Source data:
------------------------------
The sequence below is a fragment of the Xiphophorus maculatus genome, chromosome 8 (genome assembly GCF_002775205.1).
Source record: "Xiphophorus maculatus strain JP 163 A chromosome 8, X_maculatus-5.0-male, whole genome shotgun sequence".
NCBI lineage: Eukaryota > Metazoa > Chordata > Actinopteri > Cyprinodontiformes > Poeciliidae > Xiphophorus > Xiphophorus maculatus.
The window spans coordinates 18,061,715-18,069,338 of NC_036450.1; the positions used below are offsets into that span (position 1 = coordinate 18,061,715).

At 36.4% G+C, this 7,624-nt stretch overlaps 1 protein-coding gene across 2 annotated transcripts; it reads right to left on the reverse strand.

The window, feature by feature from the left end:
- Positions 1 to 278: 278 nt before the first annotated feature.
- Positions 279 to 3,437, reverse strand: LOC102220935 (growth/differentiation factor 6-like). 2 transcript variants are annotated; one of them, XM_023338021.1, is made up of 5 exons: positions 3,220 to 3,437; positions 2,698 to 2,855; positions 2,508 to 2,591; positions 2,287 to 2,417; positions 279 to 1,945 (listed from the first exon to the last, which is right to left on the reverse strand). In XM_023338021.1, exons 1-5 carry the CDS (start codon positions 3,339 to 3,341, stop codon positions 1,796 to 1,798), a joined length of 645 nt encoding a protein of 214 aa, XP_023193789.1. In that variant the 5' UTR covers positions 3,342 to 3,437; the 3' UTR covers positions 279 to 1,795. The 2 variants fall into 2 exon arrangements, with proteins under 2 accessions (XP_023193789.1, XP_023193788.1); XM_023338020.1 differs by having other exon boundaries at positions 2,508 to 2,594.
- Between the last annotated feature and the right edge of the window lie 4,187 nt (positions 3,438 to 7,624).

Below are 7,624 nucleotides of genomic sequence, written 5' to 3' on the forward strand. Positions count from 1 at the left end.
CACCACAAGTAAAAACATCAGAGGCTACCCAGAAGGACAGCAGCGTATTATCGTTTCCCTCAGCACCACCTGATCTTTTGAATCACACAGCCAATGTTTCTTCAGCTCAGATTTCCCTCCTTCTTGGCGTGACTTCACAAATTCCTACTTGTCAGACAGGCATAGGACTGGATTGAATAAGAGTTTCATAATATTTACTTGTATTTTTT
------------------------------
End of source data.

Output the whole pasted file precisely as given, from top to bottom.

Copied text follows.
The sequence below is a fragment of the Xiphophorus maculatus genome, chromosome 8 (genome assembly GCF_002775205.1).
Source record: "Xiphophorus maculatus strain JP 163 A chromosome 8, X_maculatus-5.0-male, whole genome shotgun sequence".
NCBI lineage: Eukaryota > Metazoa > Chordata > Actinopteri > Cyprinodontiformes > Poeciliidae > Xiphophorus > Xiphophorus maculatus.
The window spans coordinates 18,061,715-18,069,338 of NC_036450.1; the positions used below are offsets into that span (position 1 = coordinate 18,061,715).

At 36.4% G+C, this 7,624-nt stretch overlaps 1 protein-coding gene across 2 annotated transcripts; it reads right to left on the reverse strand.

The window, feature by feature from the left end:
- Positions 1 to 278: 278 nt before the first annotated feature.
- Positions 279 to 3,437, reverse strand: LOC102220935 (growth/differentiation factor 6-like). 2 transcript variants are annotated; one of them, XM_023338021.1, is made up of 5 exons: positions 3,220 to 3,437; positions 2,698 to 2,855; positions 2,508 to 2,591; positions 2,287 to 2,417; positions 279 to 1,945 (listed from the first exon to the last, which is right to left on the reverse strand). In XM_023338021.1, exons 1-5 carry the CDS (start codon positions 3,339 to 3,341, stop codon positions 1,796 to 1,798), a joined length of 645 nt encoding a protein of 214 aa, XP_023193789.1. In that variant the 5' UTR covers positions 3,342 to 3,437; the 3' UTR covers positions 279 to 1,795. The 2 variants fall into 2 exon arrangements, with proteins under 2 accessions (XP_023193789.1, XP_023193788.1); XM_023338020.1 differs by having other exon boundaries at positions 2,508 to 2,594.
- Between the last annotated feature and the right edge of the window lie 4,187 nt (positions 3,438 to 7,624).

Below are 7,624 nucleotides of genomic sequence, written 5' to 3' on the forward strand. Positions count from 1 at the left end.
CACCACAAGTAAAAACATCAGAGGCTACCCAGAAGGACAGCAGCGTATTATCGTTTCCCTCAGCACCACCTGATCTTTTGAATCACACAGCCAATGTTTCTTCAGCTCAGATTTCCCTCCTTCTTGGCGTGACTTCACAAATTCCTACTTGTCAGACAGGCATAGGACTGGATTGAATAAGAGTTTCATAATATTTACTTGTATTTTTT